We checked into our hotel in Irkutsk early on Sunday morning (17th Oct) and enjoyed a blissful, long overdue shower! I'd convinced Charlie that we needed to treat ourselves after the long train ride, but a more expensive hotel means more expensive laundry fees, so it was pants and socks into the washbasin with the travel detergent... Don't let anyone say that i'm not doing this backpacking lark properly!
Despite being formerly known as the "Paris of Siberia", Irkutsk is a far cry from the elegant French capital. It's also a long way from wealthy Moscow (and not just in kilometres). Although the people seem a lot more laid back, Irkutsk is in need of some serious renovation. It is currently an awkward combination of the old - beautiful, wooden houses in the traditional Siberian style (which are sadly becoming derelict and failing to be preserved by the local administration) and the new(ish) - ugly concrete buildings in true communist style. There's one main drag in Irkutsk centre, Karl Marx street, which tries to resemble Moscow with its high fashion shops and high fashion girls (in the mandatory high, high heels), but it doesn't quite manage to pull it off and the rest of the city is distinctly provincial. Apparently, there used to be a beautiful cathedral in Irkutsk, but in one of his moods Stalin decided to knock it down and replace it with a dull grey regional administration building.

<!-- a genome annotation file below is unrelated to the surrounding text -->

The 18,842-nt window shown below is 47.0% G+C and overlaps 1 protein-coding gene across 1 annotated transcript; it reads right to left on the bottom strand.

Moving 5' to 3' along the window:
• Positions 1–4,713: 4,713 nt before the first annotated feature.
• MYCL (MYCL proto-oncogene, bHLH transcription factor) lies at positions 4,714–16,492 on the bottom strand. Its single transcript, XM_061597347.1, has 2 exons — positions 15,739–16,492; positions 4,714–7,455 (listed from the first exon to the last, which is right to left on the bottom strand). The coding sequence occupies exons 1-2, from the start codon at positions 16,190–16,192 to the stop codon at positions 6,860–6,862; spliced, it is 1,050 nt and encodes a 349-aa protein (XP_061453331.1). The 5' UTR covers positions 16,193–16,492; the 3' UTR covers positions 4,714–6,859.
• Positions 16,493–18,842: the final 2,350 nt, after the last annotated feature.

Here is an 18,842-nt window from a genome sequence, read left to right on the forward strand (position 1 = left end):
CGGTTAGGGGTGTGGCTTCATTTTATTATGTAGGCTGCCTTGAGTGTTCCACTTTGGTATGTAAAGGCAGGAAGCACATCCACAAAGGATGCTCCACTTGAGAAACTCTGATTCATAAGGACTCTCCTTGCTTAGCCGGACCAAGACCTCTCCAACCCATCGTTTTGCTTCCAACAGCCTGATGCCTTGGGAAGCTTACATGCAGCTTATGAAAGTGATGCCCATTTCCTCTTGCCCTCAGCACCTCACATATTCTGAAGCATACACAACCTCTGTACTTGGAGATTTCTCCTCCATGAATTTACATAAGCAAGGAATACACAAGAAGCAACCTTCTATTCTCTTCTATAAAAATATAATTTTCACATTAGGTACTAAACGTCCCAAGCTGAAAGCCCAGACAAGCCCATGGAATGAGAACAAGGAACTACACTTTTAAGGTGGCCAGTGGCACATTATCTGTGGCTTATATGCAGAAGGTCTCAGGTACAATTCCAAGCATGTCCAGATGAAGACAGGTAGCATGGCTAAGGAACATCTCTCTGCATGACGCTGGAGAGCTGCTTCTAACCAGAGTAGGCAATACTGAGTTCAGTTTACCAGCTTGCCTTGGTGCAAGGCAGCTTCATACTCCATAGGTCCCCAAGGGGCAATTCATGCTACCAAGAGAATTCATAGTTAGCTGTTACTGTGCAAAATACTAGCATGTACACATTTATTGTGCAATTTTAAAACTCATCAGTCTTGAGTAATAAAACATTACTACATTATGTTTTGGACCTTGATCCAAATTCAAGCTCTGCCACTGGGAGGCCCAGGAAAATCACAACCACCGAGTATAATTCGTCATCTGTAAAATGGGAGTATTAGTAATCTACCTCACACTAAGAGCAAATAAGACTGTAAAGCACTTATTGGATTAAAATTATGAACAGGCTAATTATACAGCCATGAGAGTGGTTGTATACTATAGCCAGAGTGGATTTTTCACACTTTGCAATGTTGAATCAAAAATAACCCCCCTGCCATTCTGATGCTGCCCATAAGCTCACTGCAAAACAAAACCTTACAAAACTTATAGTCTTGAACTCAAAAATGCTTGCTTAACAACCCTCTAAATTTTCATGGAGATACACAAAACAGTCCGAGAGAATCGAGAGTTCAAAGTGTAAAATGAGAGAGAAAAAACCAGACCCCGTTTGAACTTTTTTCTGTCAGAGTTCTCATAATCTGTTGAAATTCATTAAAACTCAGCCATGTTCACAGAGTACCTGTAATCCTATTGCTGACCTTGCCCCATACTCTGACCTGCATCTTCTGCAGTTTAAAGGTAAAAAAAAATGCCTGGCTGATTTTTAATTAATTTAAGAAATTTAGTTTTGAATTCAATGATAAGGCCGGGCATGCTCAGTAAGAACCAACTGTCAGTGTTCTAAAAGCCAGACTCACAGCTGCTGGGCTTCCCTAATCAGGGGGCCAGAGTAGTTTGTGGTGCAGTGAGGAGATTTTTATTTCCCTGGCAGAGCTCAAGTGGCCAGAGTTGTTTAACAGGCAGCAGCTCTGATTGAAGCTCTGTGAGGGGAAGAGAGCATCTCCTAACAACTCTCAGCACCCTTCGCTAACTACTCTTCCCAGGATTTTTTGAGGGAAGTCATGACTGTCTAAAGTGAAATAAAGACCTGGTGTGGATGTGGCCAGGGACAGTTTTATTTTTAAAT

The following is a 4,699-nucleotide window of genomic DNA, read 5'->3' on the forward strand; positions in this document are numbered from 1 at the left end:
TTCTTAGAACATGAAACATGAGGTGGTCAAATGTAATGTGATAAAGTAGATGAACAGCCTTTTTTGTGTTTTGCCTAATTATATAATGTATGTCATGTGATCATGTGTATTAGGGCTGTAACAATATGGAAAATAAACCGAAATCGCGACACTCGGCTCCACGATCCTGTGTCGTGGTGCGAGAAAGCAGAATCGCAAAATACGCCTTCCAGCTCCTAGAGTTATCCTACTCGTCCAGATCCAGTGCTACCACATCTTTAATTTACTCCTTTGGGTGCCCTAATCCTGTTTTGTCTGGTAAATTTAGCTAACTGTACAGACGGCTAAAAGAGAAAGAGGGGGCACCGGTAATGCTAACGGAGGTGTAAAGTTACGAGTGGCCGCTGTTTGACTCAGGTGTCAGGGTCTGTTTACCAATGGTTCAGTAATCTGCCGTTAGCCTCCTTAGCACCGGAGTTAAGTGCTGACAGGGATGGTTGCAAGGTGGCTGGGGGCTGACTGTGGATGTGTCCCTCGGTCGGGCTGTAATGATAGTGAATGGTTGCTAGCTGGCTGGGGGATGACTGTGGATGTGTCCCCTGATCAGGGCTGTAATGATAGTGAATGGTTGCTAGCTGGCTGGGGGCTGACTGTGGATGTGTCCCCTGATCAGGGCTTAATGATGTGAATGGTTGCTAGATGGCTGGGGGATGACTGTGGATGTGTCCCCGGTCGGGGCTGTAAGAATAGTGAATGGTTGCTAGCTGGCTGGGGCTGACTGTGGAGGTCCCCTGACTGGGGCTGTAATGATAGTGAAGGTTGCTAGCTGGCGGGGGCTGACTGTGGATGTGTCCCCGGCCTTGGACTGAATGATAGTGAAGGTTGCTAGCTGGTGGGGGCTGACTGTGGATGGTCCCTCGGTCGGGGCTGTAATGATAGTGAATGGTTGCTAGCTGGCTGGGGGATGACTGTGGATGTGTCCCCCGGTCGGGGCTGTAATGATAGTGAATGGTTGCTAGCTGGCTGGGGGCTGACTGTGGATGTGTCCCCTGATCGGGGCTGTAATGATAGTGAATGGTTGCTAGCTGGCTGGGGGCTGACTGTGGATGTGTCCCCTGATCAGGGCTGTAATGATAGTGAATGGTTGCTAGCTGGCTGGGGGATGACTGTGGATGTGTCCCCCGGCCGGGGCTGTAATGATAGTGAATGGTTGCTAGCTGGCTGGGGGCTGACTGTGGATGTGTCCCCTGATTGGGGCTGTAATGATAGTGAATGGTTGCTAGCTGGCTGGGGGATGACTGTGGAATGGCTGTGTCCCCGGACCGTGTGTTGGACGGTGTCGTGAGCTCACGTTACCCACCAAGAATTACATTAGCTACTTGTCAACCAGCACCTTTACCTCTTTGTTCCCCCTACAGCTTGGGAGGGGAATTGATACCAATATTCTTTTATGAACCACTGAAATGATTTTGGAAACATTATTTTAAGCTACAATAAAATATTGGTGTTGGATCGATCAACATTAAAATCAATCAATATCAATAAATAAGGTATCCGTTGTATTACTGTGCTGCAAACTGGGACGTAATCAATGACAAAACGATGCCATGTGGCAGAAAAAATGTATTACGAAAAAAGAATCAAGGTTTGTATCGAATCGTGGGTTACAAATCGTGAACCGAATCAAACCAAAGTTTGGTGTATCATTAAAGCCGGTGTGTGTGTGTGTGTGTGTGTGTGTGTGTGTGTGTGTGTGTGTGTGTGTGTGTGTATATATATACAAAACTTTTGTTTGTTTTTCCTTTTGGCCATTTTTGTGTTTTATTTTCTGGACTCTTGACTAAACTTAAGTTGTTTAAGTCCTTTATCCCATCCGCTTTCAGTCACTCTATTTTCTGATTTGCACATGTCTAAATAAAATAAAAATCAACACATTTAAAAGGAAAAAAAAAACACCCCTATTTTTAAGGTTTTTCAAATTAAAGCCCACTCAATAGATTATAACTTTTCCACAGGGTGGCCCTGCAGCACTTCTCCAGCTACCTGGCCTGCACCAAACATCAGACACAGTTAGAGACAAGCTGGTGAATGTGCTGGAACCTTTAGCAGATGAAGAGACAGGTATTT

Not far from our hotel, there was a huge outdoor market with hundreds of traders all selling the same cheap goods (jeans, boots, bags, hats etc.) from their near identical stalls. Ten years ago, i'm sure it was all indigenous traditional fare but now its the same, cheap sweat shop fashions - although again, surprisingly, with no hard sell. The newest entrants to the market were running their stalls out of rows of shipping containers and half the guys were off huddled in a corner, gambling away their takings.
Neither of us were particularly enamoured with the city, so on Monday we decided to head to Lake Baikal (largest freshwater lake in the world) and to spend a few days on remote Olkhon island. During the winter, the lake freezes over and the island can actually be reached on foot, but (luckily for me) we were going in tropical autumn weather and temperatures were only just hitting freezing...